Pontocerebellar hypoplasia type 6: A British case with PEHO-like features

Julia Rankin, Ruth Brown, William B. Dobyns, Judith Harington, Jay Patel, Michael Quinn, Garry Brown

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Six subtypes of autosomal recessive pontocerebellar hypoplasia (PCH) have been identified and the genetic basis of four of these (PCH1, PCH2, PCH4, and PCH6) is known. PCH6 is associated with cerebral atrophy and multiple but variable respiratory chain defects in muscle and has been reported in one consanguineous Sephardic Jewish family. It is caused by mutations in the RARS2 gene which encodes mitochondrial arginine-transfer RNA synthetase. Here we describe a female patient born to nonconsanguineous British parents. She presented in the neonatal period with increased respiratory rate, poor feeding and transiently elevated blood and CSFlactate levels. She went on to manifest profound developmental delay and severe microcephaly. Edema of the hands, feet, and face were suggestive of a PEHO-like condition (progressive encephalopathy, edema, hypsarrhythmia and optic atrophy), although optic atrophy and hypsarrhythmia were absent. Cranial MRI at age 14 months showed generalized cerebral atrophy, thinning of the pons and gross atrophy and flattening of the cerebellar hemispheres. Muscle biopsies on two occasions were normal with normal respiratory chain studies. Despite the absence of respiratory chain defects, the phenotype was felt to be consistent with PCH6 and indeed two novel pathogenic RARS2 mutations were identified. Ours is the second report of PCH6 due to RARS2 mutations and demonstrates that respiratory chain abnormalities are not obligatory, whereas some features of PEHO might be present.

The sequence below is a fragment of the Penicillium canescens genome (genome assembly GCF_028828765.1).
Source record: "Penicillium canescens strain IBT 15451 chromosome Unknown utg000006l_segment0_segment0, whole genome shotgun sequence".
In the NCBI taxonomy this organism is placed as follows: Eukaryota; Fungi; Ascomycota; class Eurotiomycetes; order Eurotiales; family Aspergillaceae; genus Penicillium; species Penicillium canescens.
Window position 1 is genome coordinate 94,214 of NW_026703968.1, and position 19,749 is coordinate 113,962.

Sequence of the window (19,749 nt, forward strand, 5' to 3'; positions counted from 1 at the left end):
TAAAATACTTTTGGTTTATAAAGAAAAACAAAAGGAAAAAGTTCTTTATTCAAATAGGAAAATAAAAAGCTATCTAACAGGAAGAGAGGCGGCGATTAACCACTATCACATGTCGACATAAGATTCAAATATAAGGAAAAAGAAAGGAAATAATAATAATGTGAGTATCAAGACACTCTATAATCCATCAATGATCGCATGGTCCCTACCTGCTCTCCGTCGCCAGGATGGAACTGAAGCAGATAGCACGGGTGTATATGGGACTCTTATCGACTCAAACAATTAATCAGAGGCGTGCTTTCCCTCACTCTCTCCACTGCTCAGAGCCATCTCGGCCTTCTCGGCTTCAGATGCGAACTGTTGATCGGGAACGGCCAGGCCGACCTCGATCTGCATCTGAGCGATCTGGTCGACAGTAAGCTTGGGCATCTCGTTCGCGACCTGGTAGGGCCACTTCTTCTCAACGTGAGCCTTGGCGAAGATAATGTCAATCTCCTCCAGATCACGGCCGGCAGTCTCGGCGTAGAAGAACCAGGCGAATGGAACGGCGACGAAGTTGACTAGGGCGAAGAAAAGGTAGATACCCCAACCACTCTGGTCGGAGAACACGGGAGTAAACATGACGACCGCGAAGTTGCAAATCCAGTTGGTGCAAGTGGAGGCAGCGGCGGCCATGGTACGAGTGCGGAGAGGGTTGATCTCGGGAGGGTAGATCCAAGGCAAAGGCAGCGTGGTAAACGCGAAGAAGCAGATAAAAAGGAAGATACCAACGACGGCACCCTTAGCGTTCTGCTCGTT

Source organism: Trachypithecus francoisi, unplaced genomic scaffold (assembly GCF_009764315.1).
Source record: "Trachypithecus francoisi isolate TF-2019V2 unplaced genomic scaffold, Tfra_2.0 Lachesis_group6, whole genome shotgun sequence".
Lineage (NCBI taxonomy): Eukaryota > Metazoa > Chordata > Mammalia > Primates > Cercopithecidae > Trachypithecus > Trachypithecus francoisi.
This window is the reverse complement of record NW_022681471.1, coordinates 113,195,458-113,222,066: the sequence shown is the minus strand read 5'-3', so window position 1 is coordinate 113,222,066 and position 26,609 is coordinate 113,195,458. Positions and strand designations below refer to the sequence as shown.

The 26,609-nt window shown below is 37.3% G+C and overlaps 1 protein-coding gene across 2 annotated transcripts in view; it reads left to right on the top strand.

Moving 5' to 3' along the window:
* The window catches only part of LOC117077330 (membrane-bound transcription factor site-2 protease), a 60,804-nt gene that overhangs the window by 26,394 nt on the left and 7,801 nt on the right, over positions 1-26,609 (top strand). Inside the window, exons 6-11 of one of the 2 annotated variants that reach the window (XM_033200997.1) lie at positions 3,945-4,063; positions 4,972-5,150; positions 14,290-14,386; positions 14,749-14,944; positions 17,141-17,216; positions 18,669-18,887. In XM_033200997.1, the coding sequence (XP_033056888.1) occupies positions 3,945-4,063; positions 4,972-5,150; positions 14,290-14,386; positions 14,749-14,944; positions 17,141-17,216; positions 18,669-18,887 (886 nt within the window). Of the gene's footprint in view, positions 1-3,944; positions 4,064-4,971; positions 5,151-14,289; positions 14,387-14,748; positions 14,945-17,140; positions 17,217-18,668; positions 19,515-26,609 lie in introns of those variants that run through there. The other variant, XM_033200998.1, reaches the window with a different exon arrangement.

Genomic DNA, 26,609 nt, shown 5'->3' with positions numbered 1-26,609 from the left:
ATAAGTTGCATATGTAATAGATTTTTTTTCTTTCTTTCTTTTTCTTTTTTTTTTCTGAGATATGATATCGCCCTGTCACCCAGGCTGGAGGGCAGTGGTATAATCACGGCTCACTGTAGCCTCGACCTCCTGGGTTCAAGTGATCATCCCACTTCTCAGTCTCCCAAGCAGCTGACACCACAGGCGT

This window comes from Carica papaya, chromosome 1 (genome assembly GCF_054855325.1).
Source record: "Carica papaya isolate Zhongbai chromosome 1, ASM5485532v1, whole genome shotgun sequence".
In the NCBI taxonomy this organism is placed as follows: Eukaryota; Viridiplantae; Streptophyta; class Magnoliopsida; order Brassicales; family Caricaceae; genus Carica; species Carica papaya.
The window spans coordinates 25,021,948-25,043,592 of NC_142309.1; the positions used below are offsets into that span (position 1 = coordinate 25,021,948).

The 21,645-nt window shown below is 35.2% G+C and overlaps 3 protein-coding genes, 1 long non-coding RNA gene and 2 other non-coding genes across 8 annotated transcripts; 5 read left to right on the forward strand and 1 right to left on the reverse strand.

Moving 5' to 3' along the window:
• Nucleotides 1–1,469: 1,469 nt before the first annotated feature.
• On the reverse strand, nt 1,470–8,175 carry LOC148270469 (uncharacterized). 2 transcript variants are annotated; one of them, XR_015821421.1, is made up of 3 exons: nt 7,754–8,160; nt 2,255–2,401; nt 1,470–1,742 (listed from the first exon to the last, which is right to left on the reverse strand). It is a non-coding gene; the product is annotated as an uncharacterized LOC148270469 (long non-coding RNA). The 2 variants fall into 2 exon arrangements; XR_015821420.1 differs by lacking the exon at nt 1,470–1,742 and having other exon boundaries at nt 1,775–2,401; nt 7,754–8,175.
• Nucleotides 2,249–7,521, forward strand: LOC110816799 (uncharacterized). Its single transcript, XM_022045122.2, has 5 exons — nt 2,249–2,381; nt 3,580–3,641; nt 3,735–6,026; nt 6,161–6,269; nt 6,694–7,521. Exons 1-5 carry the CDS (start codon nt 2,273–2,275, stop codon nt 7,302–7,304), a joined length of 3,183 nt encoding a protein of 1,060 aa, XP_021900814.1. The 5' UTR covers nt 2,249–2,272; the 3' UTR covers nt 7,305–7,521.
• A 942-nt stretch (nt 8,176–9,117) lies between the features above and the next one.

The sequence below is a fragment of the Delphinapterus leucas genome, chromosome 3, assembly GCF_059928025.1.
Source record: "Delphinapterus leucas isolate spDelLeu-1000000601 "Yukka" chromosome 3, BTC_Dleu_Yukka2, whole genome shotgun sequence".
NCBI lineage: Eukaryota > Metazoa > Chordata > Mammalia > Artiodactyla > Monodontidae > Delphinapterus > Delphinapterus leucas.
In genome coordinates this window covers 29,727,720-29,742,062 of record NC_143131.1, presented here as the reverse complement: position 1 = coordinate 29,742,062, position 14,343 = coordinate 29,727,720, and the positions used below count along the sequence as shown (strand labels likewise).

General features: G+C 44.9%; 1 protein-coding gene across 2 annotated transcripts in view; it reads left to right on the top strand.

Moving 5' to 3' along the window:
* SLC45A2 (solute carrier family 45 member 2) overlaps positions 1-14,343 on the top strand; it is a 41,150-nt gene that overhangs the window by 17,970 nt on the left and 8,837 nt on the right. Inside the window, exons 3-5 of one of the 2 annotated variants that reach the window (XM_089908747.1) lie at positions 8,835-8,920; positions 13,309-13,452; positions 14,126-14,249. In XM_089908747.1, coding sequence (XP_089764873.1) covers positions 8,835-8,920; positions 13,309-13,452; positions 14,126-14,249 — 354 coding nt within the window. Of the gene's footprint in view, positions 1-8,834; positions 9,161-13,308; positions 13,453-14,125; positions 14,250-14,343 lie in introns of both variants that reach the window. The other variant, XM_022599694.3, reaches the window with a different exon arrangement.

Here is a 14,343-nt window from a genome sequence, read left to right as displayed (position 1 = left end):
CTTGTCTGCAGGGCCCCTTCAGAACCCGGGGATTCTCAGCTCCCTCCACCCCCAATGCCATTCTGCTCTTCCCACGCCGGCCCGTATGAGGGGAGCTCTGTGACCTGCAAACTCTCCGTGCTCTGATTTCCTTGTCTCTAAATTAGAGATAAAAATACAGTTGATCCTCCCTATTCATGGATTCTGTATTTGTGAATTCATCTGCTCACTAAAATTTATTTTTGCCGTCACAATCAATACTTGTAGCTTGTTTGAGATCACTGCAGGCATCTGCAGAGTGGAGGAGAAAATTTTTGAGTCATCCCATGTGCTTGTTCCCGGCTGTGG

Original languageEnglish (US)
Pages (from-to)2079-2084
Number of pages6
JournalAmerican Journal of Medical Genetics, Part A
Issue number8
StatePublished - Aug 2010
Externally publishedYes


  • PEHO-like
  • Pontocerebellar hypoplasia
  • RARS2


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